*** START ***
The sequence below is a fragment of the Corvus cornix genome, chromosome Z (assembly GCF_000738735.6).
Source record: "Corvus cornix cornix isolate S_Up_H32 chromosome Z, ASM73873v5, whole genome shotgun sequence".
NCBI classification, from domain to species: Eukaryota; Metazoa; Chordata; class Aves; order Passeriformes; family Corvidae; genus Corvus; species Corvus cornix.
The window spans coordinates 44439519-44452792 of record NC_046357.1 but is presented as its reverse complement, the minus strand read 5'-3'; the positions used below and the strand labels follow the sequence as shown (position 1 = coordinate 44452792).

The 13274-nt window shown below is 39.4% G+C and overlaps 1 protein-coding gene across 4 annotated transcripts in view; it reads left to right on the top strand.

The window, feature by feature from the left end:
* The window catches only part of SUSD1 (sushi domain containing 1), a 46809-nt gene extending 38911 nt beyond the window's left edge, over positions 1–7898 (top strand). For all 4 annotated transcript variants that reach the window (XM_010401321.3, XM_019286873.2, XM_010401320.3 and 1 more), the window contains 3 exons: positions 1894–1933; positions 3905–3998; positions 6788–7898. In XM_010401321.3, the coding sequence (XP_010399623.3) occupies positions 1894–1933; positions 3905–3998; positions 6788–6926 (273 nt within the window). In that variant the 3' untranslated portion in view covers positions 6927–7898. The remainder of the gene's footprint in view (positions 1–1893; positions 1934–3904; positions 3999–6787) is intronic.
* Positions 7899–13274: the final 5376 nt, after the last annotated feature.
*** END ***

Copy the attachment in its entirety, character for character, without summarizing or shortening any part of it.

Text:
The sequence below is a fragment of the Corvus cornix genome, chromosome Z (assembly GCF_000738735.6).
Source record: "Corvus cornix cornix isolate S_Up_H32 chromosome Z, ASM73873v5, whole genome shotgun sequence".
NCBI classification, from domain to species: Eukaryota; Metazoa; Chordata; class Aves; order Passeriformes; family Corvidae; genus Corvus; species Corvus cornix.
The window spans coordinates 44439519-44452792 of record NC_046357.1 but is presented as its reverse complement, the minus strand read 5'-3'; the positions used below and the strand labels follow the sequence as shown (position 1 = coordinate 44452792).

The 13274-nt window shown below is 39.4% G+C and overlaps 1 protein-coding gene across 4 annotated transcripts in view; it reads left to right on the top strand.

The window, feature by feature from the left end:
* The window catches only part of SUSD1 (sushi domain containing 1), a 46809-nt gene extending 38911 nt beyond the window's left edge, over positions 1–7898 (top strand). For all 4 annotated transcript variants that reach the window (XM_010401321.3, XM_019286873.2, XM_010401320.3 and 1 more), the window contains 3 exons: positions 1894–1933; positions 3905–3998; positions 6788–7898. In XM_010401321.3, the coding sequence (XP_010399623.3) occupies positions 1894–1933; positions 3905–3998; positions 6788–6926 (273 nt within the window). In that variant the 3' untranslated portion in view covers positions 6927–7898. The remainder of the gene's footprint in view (positions 1–1893; positions 1934–3904; positions 3999–6787) is intronic.
* Positions 7899–13274: the final 5376 nt, after the last annotated feature.